With a background in mathematics, I find most ecological and evolutionary patterns interesting. As such, my research questions range from physiology to biogeography. Still, I redouble my interest in questions that pertain to conservation especially in quantifying ecological thresholds and transient dynamics. I address these questions by developing mathematical and statistical models. In doing so, I strive to seek a balance between mathematical tractability and biological realism, and aim to foster feedback between theoreticians and empiricists.
My projects are a mix of the following themes:
- Conservation in Madagascar
- Metacommunity theory
- Energy budget and thermoregulation
- Evolution of discrete character state and phylogenetic inference
Currently, I am one of the postdoctoral researchers in the project Abrupt Changes in Ecological Systems (ACES) which is part of the UW2020 initiative at the University of Wisconsin-Madison.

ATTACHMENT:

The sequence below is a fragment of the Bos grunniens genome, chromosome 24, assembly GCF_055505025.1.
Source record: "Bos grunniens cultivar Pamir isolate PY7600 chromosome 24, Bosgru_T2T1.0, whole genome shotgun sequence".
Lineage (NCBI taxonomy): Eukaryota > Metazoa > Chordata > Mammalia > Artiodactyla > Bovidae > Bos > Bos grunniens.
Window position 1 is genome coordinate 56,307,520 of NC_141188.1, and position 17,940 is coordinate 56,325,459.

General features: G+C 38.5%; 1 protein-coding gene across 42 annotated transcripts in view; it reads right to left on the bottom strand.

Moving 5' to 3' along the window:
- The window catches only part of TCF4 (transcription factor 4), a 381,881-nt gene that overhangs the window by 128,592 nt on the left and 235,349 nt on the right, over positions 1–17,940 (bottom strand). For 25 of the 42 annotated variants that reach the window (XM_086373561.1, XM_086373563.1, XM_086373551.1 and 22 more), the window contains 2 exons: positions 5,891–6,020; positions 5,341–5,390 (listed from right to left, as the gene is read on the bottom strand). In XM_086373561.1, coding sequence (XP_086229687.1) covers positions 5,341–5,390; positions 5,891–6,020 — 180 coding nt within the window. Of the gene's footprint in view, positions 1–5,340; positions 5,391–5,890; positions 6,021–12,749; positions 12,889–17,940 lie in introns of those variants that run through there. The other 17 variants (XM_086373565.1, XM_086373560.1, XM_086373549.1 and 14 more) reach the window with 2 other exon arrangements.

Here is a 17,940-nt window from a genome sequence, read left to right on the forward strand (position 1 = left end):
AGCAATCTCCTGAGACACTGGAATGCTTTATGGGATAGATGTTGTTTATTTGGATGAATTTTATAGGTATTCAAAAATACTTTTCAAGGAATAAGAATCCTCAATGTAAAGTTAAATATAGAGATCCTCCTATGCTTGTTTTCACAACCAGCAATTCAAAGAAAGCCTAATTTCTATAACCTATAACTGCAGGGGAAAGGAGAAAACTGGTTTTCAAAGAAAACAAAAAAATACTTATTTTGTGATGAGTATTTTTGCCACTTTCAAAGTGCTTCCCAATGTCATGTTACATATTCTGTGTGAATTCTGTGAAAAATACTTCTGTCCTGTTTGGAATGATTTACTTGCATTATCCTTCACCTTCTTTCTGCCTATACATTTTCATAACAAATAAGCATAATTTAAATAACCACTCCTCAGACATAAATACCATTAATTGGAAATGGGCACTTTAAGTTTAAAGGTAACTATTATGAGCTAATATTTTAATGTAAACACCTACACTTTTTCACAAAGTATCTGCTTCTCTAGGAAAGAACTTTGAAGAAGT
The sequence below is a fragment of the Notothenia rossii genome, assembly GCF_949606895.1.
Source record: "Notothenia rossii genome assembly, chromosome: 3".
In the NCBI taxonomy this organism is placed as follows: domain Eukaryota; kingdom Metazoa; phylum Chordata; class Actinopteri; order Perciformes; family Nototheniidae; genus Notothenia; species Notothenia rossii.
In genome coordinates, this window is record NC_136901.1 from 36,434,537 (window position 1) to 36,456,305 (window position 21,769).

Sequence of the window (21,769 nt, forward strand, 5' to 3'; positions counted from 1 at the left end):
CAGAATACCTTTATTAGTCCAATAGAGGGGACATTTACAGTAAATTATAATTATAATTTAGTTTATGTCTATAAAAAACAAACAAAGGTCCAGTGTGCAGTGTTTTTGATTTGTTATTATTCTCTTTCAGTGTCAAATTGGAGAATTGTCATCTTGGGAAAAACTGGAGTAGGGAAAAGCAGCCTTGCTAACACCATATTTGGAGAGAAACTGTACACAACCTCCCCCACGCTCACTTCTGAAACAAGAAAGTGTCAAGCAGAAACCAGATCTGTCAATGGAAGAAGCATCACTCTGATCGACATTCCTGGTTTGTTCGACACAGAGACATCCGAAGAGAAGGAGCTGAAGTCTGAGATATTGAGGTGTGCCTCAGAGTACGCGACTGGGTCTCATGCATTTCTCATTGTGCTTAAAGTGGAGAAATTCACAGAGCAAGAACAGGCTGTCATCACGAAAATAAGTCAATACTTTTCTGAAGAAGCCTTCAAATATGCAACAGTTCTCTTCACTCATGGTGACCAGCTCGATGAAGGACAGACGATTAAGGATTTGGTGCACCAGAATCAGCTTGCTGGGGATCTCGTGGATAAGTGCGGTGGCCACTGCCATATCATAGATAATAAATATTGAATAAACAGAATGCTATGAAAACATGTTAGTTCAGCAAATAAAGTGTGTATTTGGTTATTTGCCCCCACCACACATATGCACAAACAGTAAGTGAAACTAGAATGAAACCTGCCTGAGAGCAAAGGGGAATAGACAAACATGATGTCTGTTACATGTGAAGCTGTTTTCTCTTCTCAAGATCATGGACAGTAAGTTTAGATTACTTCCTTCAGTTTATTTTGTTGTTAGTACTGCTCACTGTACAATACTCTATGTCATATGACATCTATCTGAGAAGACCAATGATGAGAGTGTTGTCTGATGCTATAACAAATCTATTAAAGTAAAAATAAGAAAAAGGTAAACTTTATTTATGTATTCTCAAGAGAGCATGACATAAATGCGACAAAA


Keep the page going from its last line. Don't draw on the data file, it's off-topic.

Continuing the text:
Ramiadantsoa, T., et al. 2015. Large-scale habitat corridors for biodiversity conservation: A forest corridor in Madagascar. PloS one 10(7): e0132126.
Ramiadantsoa, T. 2015. Spatial processes in ecology and evolution, and implications for conservation. Doctoral dissertation, University of Helsinki.
Music, sports and food, and backpacking.
436 Birge Hall
430 Lincoln Drive
Madison, WI 53706
e-mail: ramiadantsoa @ wisc.edu